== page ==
Finally I want to briefly look at two ways this passage speaks to us today…
The first is a challenge to the church. Many commentators make a link between what Jesus is saying here and the great building project of Jesus day: Herod’s temple refurbishments in Jerusalem. In Mark’s gospel on the afternoon of Jesus triumphant entry they go sightseeing and Jesus disciples point to the wonder and splendour of the temple and Jesus says that it will be destroyed. Again it is not built on a firm foundation of obeying and living out God’s word in Christ… So it will not stand with the shift of empires. The church has built some amazing structures, both buildings and organisations. They are wonderful and amazing, some even stand the test of time. Sometimes however it is easy to see what we have built makes us seem more like the Pharisees who resisted Jesus teaching rather than Jesus and his revolution of grace. In New Zealand after the Christchurch earthquakes we have been asked to look at our buildings and our foundations to see if they are up to scratch. And it is a call for us to hear Jesus says that’s a good idea as well. It is a call to hear Paul’s call to the Corinthians that we had read out today, to look at what we have built on the foundation of Christ, or really if we are building on that foundation. Reformation and renewal and revival come from Jesus call at the end of his sermon on the plain to look to build on putting his teaching into action.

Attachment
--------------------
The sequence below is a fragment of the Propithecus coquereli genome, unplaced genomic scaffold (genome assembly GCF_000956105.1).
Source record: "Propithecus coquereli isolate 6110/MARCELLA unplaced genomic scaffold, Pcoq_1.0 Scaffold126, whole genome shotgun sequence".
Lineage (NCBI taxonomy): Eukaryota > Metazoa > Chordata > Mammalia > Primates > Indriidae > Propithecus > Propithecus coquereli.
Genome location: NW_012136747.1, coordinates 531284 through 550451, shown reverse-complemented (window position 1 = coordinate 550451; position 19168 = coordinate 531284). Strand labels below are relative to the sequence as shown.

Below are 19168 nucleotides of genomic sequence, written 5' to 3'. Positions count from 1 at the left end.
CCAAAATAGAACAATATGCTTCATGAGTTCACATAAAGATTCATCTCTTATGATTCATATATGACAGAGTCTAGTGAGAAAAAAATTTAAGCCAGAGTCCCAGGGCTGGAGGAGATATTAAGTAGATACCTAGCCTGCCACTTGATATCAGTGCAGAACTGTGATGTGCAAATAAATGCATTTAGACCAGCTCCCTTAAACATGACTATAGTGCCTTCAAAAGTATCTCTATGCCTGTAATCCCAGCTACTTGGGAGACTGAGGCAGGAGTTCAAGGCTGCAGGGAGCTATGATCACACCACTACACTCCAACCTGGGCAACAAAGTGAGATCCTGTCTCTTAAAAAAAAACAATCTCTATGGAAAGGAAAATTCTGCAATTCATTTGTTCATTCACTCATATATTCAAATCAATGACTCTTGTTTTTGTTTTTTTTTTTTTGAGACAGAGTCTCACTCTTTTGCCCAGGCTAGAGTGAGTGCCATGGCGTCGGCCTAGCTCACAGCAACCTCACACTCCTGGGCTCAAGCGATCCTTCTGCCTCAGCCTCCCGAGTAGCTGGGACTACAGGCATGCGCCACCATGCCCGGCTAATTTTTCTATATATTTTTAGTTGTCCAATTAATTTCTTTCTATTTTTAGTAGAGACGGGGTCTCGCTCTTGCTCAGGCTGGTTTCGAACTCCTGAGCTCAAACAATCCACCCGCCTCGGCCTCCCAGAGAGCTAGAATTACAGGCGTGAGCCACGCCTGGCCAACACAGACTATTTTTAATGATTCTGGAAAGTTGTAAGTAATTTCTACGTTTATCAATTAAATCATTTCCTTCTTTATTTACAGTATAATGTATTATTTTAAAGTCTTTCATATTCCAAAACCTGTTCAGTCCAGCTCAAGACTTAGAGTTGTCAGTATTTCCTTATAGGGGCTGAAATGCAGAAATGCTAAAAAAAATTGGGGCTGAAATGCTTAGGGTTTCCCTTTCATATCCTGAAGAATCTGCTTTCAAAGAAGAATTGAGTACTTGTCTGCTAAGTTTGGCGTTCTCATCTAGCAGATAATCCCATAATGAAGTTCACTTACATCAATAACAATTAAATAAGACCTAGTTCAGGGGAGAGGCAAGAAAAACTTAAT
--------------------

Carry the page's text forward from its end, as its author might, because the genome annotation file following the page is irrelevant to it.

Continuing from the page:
Lastly, that Jesus speaks directly to us individually today. This concluding parable has the feel of a TV show or a film where the fourth wall is broken. Where an actor turns from his filmic reality and looks or speaks directly to the camera as if aware of who is watching. It has the feel of the picture of a boat on tossing waves in CS Lewis’s ‘The voyage of the Dawn Treader” in the Narnia series where the water in the picture begins to spill into the very room the children are in. Because Jesus question talks of calling him “Lord, Lord” and at this stage in Luke’s gospel only two people have called Jesus Lord, Peter after the great catch of fish, and the leprous man whom Jesus heals, and his saying isn’t a critique of those two. Rather Jesus is speaking in a proleptic manner (Don’t worry I didn’t know what that meant either). He is speaking forwards to all who would later call him Lord Lord… the readers of Luke’s gospel and on into this room here today… and to those who read this on my blogsite...
… On what will you build your life? Have you found the rock the solid foundation for life of hearing Jesus words and putting them into action?...